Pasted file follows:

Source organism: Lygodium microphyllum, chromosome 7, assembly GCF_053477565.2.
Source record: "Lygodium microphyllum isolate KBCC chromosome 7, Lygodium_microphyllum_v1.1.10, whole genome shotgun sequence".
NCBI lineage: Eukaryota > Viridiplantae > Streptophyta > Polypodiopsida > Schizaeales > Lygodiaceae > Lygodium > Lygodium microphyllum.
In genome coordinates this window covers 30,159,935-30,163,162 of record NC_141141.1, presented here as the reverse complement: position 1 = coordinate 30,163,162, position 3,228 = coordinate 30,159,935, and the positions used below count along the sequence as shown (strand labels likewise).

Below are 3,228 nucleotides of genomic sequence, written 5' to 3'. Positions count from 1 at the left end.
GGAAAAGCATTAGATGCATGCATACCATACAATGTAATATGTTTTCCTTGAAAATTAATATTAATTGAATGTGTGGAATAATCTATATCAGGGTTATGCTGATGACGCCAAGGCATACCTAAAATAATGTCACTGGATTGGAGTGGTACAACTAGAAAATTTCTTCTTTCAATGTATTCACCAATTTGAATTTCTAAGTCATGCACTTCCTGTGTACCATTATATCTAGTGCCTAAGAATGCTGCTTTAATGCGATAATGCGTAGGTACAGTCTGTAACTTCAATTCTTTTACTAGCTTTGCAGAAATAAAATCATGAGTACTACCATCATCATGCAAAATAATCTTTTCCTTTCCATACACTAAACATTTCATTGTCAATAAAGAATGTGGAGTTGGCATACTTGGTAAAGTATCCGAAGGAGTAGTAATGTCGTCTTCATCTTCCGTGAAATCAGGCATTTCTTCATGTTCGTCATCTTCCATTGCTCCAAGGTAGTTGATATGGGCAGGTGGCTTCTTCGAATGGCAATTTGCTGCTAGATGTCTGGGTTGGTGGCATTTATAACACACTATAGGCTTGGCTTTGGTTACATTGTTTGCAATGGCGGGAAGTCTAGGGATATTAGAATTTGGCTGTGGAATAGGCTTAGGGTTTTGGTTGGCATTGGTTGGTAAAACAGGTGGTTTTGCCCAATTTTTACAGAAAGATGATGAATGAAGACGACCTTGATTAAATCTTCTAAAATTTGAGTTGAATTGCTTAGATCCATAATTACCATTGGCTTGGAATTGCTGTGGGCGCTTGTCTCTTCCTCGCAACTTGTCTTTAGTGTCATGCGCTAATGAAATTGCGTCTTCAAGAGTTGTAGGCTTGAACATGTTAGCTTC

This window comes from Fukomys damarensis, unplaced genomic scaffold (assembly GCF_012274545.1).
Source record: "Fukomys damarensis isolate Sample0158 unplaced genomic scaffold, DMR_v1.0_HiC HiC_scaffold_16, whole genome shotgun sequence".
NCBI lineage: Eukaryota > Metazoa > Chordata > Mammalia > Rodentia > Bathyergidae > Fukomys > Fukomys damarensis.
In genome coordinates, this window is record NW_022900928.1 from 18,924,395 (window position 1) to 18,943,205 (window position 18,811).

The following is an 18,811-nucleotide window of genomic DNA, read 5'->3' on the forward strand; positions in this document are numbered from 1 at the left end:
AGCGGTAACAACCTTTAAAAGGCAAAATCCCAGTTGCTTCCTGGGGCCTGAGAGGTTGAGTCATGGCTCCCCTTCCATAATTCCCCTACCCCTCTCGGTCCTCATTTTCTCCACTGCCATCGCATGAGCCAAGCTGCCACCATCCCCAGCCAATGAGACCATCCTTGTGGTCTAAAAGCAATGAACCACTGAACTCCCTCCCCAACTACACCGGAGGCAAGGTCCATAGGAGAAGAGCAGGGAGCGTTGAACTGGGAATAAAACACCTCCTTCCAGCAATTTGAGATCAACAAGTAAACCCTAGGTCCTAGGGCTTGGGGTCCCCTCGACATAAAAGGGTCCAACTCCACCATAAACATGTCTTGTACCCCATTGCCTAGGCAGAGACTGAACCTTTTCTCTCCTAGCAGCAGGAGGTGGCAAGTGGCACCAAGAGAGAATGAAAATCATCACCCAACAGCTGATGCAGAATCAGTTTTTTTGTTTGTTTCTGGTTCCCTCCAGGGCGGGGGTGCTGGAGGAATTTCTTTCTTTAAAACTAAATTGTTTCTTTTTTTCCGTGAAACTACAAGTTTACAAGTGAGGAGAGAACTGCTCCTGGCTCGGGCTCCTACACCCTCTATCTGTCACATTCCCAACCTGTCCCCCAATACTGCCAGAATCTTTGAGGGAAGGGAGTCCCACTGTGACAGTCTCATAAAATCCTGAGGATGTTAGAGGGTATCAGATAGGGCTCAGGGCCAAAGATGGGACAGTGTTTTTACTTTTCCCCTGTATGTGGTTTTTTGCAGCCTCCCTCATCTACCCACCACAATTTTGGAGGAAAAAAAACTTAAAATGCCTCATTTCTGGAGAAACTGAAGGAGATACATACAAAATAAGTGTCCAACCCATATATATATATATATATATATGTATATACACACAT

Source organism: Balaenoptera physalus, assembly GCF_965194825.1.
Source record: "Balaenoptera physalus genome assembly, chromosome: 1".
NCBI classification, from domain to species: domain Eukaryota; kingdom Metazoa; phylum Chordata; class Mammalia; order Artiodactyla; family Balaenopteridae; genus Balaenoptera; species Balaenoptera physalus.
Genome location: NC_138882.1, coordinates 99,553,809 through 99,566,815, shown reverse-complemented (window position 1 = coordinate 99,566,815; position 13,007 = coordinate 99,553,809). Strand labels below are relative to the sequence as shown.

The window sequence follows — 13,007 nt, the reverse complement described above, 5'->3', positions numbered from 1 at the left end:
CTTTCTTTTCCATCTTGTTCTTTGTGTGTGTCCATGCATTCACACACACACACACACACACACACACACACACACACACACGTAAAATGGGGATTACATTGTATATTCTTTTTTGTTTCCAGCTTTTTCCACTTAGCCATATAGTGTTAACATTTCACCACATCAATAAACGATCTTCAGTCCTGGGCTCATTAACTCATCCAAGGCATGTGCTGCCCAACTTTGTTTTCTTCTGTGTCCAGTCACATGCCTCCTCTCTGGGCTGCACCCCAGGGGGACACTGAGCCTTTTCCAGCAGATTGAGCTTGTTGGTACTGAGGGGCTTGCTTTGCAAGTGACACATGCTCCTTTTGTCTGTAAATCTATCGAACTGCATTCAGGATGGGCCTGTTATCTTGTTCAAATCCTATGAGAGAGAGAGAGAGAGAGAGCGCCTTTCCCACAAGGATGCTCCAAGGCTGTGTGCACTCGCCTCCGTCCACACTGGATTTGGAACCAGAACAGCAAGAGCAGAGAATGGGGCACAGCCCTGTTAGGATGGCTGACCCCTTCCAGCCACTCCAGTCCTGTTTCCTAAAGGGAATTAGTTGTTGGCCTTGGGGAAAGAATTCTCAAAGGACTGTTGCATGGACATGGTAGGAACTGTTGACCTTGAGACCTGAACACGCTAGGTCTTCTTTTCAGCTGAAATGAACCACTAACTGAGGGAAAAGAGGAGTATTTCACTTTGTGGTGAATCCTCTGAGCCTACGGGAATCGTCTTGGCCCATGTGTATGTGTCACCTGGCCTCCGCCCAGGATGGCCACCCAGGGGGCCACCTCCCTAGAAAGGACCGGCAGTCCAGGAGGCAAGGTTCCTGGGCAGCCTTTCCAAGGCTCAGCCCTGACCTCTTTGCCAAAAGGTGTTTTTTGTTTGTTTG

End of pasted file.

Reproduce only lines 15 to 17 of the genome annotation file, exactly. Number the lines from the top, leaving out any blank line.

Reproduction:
NCBI classification, from domain to species: domain Eukaryota; kingdom Metazoa; phylum Chordata; class Mammalia; order Artiodactyla; family Balaenopteridae; genus Balaenoptera; species Balaenoptera physalus.
Genome location: NC_138882.1, coordinates 99,553,809 through 99,566,815, shown reverse-complemented (window position 1 = coordinate 99,566,815; position 13,007 = coordinate 99,553,809). Strand labels below are relative to the sequence as shown.

The window sequence follows — 13,007 nt, the reverse complement described above, 5'->3', positions numbered from 1 at the left end: